TIMES IN FOR A CHANGE: It’s very rare when a slew of high-profile journalism jobs open up at the same time at arguably the highest-profile newspaper in the country. It’s even more unusual when two of those jobs relate to fashion journalism.
Since The New York Times Sunday magazine editor Hugo Lindgren told his staff last week of his imminent departure, speculation of his possible successor has hit a high.
Leading candidates for the job that continue to be mentioned are T: The New York Times Style Magazine editor Deborah Needleman and Sam Sifton, the Times’ former national news editor, who is now in charge of developing its digital magazine and a dining news vertical.
While both editors have their plates full, sources within the Times have suggested that a co-deputy editor situation could emerge until Lindgren’s post is filled. Both Sifton and Needleman did not return calls or e-mails seeking comment.
But it’s possible that a new hire may not happen until after Lindgren officially leaves the building at the end of the year. If the past serves as any indication, the spot may remain unfilled for a bit. After all, Sally Singer departed T magazine in August 2012 and that spot wasn’t filled for a full month until the Times hired Needleman.
One insider said that Bruce Headlam, the paper’s media desk editor, is also a dark horse candidate for the job, while another commented that “no one really knows” what the paper’s executive editor Jill Abramson “has in mind.”
“It’s a very tricky situation for them because the Times Sunday magazine is actually one of the highest-read sections after the A-book [front section of the paper],” noted a source with knowledge of the publication’s business operations. “Luxury advertising has essentially evaporated out of the Sunday magazine. It’s a double-edged sword as T magazine has gotten better and better. As well-written and beautifully reported as it [Lindgren’s magazine] was, it is just really hard [to sell ads].”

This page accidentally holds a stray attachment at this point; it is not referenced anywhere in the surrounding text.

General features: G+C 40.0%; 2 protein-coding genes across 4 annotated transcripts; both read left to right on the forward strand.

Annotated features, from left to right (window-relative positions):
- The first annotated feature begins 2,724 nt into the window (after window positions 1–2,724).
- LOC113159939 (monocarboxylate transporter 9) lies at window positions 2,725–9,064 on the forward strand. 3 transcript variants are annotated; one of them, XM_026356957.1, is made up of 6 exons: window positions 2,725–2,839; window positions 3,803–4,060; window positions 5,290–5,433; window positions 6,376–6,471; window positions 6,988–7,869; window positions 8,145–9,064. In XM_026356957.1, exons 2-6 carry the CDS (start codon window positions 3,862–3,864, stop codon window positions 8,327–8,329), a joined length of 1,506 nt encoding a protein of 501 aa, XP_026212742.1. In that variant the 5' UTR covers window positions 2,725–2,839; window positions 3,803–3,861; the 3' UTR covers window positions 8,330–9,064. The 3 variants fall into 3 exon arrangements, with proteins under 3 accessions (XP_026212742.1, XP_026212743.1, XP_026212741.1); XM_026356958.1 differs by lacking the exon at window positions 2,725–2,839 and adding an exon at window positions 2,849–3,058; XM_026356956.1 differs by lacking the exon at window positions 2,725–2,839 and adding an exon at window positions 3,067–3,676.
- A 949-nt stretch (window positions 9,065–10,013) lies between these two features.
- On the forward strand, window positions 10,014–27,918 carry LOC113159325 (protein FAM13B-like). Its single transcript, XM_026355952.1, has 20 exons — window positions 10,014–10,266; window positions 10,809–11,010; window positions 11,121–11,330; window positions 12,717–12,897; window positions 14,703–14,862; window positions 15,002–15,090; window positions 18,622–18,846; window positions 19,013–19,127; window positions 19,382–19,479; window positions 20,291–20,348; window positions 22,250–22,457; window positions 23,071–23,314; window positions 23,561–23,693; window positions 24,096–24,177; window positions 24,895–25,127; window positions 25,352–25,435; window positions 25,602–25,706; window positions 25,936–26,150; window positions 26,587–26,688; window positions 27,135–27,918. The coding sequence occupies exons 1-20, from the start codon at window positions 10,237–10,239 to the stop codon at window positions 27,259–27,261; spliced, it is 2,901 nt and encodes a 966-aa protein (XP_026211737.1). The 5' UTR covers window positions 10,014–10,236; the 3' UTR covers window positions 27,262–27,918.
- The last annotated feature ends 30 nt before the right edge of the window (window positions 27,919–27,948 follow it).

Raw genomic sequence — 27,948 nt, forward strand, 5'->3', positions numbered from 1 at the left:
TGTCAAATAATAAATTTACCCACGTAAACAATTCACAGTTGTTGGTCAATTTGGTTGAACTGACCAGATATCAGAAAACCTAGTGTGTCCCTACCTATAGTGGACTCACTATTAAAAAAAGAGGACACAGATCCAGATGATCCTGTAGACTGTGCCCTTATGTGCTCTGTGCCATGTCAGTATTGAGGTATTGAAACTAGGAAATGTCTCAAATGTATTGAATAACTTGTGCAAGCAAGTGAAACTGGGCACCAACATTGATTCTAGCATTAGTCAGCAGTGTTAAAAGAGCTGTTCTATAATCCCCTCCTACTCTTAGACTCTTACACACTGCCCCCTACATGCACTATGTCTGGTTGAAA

The source explained that the most successful Sunday magazines were themed issues such as the money or great entertainers issue, as the sales team would be able to more readily find a host of advertisers.
“What’s interesting is that we wanted to do more of those but Jill thought it was pandering. She wanted to do more hard-hitting journalism,” the source said, adding that while T, under both prior editor Stefano Tonchi and current editor Needleman, grabbed more ads, it was at the expense of the Sunday magazine.
“Jill likes Deborah,” the source said, offering that the T editor’s news and culture background could be an asset to the magazine, but “so too would Sifton’s.”
The other luxury-centric job at the Times is the Styles reporter post, which Eric Wilson left last month. Wilson, who decamped for InStyle magazine, served as one of the paper’s fashion critics and reporters.
Although it’s a midlevel position, the job is a prestigious one. According to Styles editor Stuart Emmrich, Wilson’s old gig is still up for grabs, and it may change somewhat in scope, “depending on who” they hire.
“I’ve talked to about a dozen people. I’m not going to talk about who’s in and not in the running, but at minimum, we’re weeks away [from hiring],” Emmrich said. “Right now, it’s so preliminary. I’m not in any rush to fill the position until fashion week in February.”